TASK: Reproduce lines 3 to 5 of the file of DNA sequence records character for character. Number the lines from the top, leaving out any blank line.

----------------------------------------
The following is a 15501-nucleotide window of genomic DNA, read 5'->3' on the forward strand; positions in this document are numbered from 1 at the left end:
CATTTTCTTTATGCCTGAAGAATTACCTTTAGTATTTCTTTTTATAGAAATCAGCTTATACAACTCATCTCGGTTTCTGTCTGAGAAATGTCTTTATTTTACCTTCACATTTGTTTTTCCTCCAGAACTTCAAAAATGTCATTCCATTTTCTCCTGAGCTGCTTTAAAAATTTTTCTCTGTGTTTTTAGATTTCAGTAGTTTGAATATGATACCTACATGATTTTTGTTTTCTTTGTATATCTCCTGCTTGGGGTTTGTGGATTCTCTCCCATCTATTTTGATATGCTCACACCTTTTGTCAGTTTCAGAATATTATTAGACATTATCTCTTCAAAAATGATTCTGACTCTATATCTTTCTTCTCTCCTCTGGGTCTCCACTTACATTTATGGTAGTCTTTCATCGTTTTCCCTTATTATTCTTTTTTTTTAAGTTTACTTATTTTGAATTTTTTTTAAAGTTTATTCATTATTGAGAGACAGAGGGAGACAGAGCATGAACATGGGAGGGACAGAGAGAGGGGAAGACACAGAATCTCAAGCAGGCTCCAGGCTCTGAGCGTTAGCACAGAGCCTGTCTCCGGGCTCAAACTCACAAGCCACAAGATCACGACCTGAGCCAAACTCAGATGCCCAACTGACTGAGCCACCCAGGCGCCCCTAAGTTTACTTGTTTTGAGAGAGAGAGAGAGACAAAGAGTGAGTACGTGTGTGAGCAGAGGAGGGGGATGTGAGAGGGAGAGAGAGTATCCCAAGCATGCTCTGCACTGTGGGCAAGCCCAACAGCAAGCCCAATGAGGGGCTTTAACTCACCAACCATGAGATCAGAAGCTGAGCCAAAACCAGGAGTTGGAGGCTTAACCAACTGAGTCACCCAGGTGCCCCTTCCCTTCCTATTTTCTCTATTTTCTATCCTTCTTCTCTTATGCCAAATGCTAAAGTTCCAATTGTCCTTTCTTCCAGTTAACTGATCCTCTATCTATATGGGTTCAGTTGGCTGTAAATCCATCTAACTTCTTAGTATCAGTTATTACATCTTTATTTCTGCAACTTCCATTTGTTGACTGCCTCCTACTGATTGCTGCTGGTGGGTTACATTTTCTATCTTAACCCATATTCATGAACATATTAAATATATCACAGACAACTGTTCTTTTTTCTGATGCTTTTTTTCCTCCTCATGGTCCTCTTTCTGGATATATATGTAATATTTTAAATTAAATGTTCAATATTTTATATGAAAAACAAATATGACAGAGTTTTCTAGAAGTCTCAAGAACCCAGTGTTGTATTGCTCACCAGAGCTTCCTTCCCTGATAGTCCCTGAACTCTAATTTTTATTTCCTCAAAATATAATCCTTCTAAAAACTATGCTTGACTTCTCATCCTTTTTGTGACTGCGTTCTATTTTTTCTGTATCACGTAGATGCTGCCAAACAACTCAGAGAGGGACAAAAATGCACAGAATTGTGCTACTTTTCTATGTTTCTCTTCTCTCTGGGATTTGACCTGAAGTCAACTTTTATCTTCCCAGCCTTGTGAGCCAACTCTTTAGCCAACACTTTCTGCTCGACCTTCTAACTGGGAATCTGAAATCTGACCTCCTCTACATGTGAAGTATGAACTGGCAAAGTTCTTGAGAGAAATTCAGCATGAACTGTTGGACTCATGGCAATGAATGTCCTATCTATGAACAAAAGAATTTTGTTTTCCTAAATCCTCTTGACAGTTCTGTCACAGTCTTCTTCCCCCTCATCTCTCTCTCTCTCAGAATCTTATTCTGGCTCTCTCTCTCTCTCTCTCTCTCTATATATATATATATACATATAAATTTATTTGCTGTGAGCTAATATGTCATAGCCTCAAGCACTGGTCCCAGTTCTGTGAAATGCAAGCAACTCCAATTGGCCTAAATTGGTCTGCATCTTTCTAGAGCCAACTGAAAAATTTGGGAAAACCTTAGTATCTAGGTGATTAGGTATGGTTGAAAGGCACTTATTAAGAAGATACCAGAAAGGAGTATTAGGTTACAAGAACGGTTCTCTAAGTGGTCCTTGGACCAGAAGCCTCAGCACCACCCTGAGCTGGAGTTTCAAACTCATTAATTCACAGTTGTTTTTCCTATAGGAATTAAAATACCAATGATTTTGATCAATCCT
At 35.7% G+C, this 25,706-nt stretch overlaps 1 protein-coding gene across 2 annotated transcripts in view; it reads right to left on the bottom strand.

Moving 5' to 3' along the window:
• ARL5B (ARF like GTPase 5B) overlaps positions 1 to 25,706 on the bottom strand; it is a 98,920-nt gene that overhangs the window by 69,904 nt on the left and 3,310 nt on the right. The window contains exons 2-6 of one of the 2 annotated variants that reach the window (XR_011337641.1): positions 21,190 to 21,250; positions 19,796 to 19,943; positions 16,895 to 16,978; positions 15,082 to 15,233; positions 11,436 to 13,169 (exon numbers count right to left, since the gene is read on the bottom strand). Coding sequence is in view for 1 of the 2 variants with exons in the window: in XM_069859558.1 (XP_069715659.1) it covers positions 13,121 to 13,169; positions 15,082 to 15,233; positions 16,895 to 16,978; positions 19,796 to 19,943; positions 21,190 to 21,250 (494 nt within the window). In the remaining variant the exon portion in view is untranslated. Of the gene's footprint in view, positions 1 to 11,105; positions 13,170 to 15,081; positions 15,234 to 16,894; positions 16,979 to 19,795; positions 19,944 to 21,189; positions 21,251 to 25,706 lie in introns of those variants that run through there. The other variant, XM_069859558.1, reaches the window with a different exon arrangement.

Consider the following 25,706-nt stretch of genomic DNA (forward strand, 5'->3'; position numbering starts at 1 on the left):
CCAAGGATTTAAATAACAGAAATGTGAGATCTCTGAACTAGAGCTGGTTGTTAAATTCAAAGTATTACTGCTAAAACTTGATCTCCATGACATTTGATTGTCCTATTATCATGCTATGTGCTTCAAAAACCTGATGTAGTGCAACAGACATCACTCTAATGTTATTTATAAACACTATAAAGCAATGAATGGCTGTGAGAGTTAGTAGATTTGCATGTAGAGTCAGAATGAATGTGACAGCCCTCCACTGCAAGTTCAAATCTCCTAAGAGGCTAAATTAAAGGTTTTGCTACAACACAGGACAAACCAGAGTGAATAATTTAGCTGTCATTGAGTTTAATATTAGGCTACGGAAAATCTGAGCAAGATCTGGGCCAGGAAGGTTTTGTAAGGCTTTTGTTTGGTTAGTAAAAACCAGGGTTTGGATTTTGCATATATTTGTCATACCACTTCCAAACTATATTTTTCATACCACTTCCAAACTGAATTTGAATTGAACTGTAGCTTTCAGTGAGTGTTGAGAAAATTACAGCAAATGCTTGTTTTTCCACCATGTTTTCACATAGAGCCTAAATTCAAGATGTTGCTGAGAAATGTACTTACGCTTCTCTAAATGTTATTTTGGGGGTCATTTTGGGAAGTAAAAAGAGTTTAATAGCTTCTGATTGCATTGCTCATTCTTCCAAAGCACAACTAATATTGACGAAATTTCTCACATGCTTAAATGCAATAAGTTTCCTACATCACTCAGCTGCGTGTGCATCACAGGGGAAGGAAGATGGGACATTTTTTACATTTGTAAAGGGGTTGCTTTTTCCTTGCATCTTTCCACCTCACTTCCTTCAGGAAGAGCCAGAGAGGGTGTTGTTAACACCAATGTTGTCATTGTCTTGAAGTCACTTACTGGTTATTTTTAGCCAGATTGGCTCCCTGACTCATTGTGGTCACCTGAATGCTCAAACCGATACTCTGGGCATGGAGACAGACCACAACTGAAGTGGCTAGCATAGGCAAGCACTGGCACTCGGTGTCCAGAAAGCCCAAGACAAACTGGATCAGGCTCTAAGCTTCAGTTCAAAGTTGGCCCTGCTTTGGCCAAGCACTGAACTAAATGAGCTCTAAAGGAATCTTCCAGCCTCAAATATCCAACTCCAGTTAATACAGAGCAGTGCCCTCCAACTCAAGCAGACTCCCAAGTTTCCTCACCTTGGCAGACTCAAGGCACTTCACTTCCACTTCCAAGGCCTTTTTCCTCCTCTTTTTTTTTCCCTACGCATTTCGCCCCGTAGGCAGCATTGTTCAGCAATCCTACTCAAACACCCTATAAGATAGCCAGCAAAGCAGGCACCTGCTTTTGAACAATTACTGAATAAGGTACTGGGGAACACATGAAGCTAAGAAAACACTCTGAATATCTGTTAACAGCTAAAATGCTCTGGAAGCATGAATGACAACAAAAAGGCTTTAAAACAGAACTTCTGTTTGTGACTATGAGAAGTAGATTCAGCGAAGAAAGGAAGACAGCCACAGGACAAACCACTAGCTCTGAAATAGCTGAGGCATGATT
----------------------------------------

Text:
At 35.7% G+C, this 25,706-nt stretch overlaps 1 protein-coding gene across 2 annotated transcripts in view; it reads right to left on the bottom strand.

Moving 5' to 3' along the window:
• ARL5B (ARF like GTPase 5B) overlaps positions 1 to 25,706 on the bottom strand; it is a 98,920-nt gene that overhangs the window by 69,904 nt on the left and 3,310 nt on the right. The window contains exons 2-6 of one of the 2 annotated variants that reach the window (XR_011337641.1): positions 21,190 to 21,250; positions 19,796 to 19,943; positions 16,895 to 16,978; positions 15,082 to 15,233; positions 11,436 to 13,169 (exon numbers count right to left, since the gene is read on the bottom strand). Coding sequence is in view for 1 of the 2 variants with exons in the window: in XM_069859558.1 (XP_069715659.1) it covers positions 13,121 to 13,169; positions 15,082 to 15,233; positions 16,895 to 16,978; positions 19,796 to 19,943; positions 21,190 to 21,250 (494 nt within the window). In the remaining variant the exon portion in view is untranslated. Of the gene's footprint in view, positions 1 to 11,105; positions 13,170 to 15,081; positions 15,234 to 16,894; positions 16,979 to 19,795; positions 19,944 to 21,189; positions 21,251 to 25,706 lie in introns of those variants that run through there. The other variant, XM_069859558.1, reaches the window with a different exon arrangement.